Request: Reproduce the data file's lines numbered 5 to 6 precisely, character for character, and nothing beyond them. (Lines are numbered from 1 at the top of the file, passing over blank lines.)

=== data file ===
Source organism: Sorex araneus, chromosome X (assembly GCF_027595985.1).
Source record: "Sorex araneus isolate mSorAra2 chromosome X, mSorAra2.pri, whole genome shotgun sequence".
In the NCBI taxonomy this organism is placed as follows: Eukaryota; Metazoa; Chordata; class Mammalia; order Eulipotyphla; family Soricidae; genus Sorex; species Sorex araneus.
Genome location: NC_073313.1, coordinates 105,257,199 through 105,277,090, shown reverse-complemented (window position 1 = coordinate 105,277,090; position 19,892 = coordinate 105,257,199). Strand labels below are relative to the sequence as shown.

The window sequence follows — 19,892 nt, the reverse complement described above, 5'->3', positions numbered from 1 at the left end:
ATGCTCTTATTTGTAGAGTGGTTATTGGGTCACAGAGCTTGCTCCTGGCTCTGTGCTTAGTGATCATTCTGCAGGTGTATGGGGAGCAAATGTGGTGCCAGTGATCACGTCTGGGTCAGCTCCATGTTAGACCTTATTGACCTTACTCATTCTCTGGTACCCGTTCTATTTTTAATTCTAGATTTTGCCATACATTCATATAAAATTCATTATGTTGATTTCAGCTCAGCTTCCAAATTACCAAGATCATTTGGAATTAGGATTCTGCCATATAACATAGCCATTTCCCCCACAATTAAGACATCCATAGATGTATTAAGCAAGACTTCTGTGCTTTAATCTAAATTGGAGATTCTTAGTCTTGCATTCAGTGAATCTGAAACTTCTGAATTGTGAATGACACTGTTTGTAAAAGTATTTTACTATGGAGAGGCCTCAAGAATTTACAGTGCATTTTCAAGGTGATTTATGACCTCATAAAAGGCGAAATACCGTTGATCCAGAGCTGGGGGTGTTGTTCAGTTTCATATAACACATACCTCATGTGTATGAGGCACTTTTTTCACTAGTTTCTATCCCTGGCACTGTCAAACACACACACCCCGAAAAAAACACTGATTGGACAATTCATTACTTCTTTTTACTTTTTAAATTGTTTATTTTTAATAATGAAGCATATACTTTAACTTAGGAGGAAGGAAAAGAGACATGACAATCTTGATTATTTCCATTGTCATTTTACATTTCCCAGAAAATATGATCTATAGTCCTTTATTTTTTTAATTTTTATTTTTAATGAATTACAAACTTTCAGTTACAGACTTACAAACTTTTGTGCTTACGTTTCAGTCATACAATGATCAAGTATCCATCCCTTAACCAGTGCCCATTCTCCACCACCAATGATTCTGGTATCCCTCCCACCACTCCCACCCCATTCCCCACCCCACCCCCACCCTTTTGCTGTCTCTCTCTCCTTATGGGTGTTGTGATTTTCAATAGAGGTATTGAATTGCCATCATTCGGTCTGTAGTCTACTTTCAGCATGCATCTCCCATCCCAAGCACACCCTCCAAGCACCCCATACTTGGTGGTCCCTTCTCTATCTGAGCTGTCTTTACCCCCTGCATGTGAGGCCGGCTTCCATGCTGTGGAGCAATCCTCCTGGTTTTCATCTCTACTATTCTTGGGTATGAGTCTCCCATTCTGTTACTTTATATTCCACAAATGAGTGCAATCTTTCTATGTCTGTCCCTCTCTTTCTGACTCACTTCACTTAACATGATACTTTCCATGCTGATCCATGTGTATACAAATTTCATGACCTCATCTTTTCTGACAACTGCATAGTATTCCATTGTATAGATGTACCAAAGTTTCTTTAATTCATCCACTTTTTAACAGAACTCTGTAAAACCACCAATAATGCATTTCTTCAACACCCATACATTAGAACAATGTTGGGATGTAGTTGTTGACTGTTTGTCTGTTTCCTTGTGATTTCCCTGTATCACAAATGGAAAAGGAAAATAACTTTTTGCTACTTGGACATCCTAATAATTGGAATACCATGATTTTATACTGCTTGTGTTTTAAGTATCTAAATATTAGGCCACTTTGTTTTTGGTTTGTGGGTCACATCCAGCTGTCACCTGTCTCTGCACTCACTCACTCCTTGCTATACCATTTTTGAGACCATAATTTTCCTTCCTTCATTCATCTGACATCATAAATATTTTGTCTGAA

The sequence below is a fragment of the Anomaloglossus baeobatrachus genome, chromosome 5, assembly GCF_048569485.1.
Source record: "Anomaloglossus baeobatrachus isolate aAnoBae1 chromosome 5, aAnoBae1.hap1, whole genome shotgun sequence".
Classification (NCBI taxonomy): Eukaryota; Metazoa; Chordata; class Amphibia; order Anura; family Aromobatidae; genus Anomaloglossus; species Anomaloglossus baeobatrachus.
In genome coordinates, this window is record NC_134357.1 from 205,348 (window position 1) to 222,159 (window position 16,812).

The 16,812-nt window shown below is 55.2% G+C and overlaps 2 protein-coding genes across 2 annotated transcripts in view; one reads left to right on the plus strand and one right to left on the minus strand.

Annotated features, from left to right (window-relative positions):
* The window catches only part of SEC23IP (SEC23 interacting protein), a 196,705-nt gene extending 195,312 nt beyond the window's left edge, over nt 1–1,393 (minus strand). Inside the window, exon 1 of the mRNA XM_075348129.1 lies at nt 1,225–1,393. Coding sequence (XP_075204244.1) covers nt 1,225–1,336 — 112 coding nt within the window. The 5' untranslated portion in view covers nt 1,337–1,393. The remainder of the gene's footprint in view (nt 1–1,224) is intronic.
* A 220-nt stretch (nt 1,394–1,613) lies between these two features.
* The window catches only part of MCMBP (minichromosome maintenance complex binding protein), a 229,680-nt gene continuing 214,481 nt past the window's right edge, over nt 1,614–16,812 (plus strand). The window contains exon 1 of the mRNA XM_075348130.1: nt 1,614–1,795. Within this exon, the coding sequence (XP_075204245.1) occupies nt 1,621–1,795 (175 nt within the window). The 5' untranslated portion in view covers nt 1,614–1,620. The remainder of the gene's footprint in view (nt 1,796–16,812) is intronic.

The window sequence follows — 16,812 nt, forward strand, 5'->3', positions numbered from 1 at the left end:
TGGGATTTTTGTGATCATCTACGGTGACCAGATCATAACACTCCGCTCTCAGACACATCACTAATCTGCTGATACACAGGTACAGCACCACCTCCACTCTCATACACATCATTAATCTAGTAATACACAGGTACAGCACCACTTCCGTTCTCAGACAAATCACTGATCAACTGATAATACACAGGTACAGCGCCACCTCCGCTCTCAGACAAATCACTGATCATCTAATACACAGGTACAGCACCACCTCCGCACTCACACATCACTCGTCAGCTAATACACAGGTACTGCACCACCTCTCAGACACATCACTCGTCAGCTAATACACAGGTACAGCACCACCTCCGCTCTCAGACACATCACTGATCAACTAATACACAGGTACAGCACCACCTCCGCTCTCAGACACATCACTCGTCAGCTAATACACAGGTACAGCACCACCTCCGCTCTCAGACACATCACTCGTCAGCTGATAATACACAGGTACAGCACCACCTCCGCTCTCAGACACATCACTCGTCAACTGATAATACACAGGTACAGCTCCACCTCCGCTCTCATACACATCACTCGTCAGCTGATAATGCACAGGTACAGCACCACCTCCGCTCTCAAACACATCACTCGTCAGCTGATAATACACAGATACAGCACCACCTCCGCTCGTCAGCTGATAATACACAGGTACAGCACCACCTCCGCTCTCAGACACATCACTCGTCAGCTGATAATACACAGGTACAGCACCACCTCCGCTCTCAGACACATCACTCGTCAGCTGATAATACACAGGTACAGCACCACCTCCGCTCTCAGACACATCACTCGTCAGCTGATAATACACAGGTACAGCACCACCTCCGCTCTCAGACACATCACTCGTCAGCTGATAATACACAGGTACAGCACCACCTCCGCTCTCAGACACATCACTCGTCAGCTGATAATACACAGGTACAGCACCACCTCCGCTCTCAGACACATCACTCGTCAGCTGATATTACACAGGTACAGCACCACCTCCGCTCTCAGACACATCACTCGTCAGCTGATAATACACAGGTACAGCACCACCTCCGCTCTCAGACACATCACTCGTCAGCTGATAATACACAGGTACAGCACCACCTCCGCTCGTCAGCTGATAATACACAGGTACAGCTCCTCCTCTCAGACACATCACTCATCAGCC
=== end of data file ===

The window sequence follows — 19,892 nt, the reverse complement described above, 5'->3', positions numbered from 1 at the left end:
ATGCTCTTATTTGTAGAGTGGTTATTGGGTCACAGAGCTTGCTCCTGGCTCTGTGCTTAGTGATCATTCTGCAGGTGTATGGGGAGCAAATGTGGTGCCAGTGATCACGTCTGGGTCAGCTCCATGTTAGACCTTATTGACCTTACTCATTCTCTGGTACCCGTTCTATTTTTAATTCTAGATTTTGCCATACATTCATATAAAATTCATTATGTTGATTTCAGCTCAGCTTCCAAATTACCAAGATCATTTGGAATTAGGATTCTGCCATATAACATAGCCATTTCCCCCACAATTAAGACATCCATAGATGTATTAAGCAAGACTTCTGTGCTTTAATCTAAATTGGAGATTCTTAGTCTTGCATTCAGTGAATCTGAAACTTCTGAATTGTGAATGACACTGTTTGTAAAAGTATTTTACTATGGAGAGGCCTCAAGAATTTACAGTGCATTTTCAAGGTGATTTATGACCTCATAAAAGGCGAAATACCGTTGATCCAGAGCTGGGGGTGTTGTTCAGTTTCATATAACACATACCTCATGTGTATGAGGCACTTTTTTCACTAGTTTCTATCCCTGGCACTGTCAAACACACACACCCCGAAAAAAACACTGATTGGACAATTCATTACTTCTTTTTACTTTTTAAATTGTTTATTTTTAATAATGAAGCATATACTTTAACTTAGGAGGAAGGAAAAGAGACATGACAATCTTGATTATTTCCATTGTCATTTTACATTTCCCAGAAAATATGATCTATAGTCCTTTATTTTTTTAATTTTTATTTTTAATGAATTACAAACTTTCAGTTACAGACTTACAAACTTTTGTGCTTACGTTTCAGTCATACAATGATCAAGTATCCATCCCTTAACCAGTGCCCATTCTCCACCACCAATGATTCTGGTATCCCTCCCACCACTCCCACCCCATTCCCCACCCCACCCCCACCCTTTTGCTGTCTCTCTCTCCTTATGGGTGTTGTGATTTTCAATAGAGGTATTGAATTGCCATCATTCGGTCTGTAGTCTACTTTCAGCATGCATCTCCCATCCCAAGCACACCCTCCAAGCACCCCATACTTGGTGGTCCCTTCTCTATCTGAGCTGTCTTTACCCCCTGCATGTGAGGCCGGCTTCCATGCTGTGGAGCAATCCTCCTGGTTTTCATCTCTACTATTCTTGGGTATGAGTCTCCCATTCTGTTACTTTATATTCCACAAATGAGTGCAATCTTTCTATGTCTGTCCCTCTCTTTCTGACTCACTTCACTTAACATGATACTTTCCATGCTGATCCATGTGTATACAAATTTCATGACCTCATCTTTTCTGACAACTGCATAGTATTCCATTGTATAGATGTACCAAAGTTTCTTTAATTCATCCACTTTTTAACAGAACTCTGTAAAACCACCAATAATGCATTTCTTCAACACCCATACATTAGAACAATGTTGGGATGTAGTTGTTGACTGTTTGTCTGTTTCCTTGTGATTTCCCTGTATCACAAATGGAAAAGGAAAATAACTTTTTGCTACTTGGACATCCTAATAATTGGAATACCATGATTTTATACTGCTTGTGTTTTAAGTATCTAAATATTAGGCCACTTTGTTTTTGGTTTGTGGGTCACATCCAGCTGTCACCTGTCTCTGCACTCACTCACTCCTTGCTATACCATTTTTGAGACCATAATTTTCCTTCCTTCATTCATCTGACATCATAAATATTTTGTCTGAA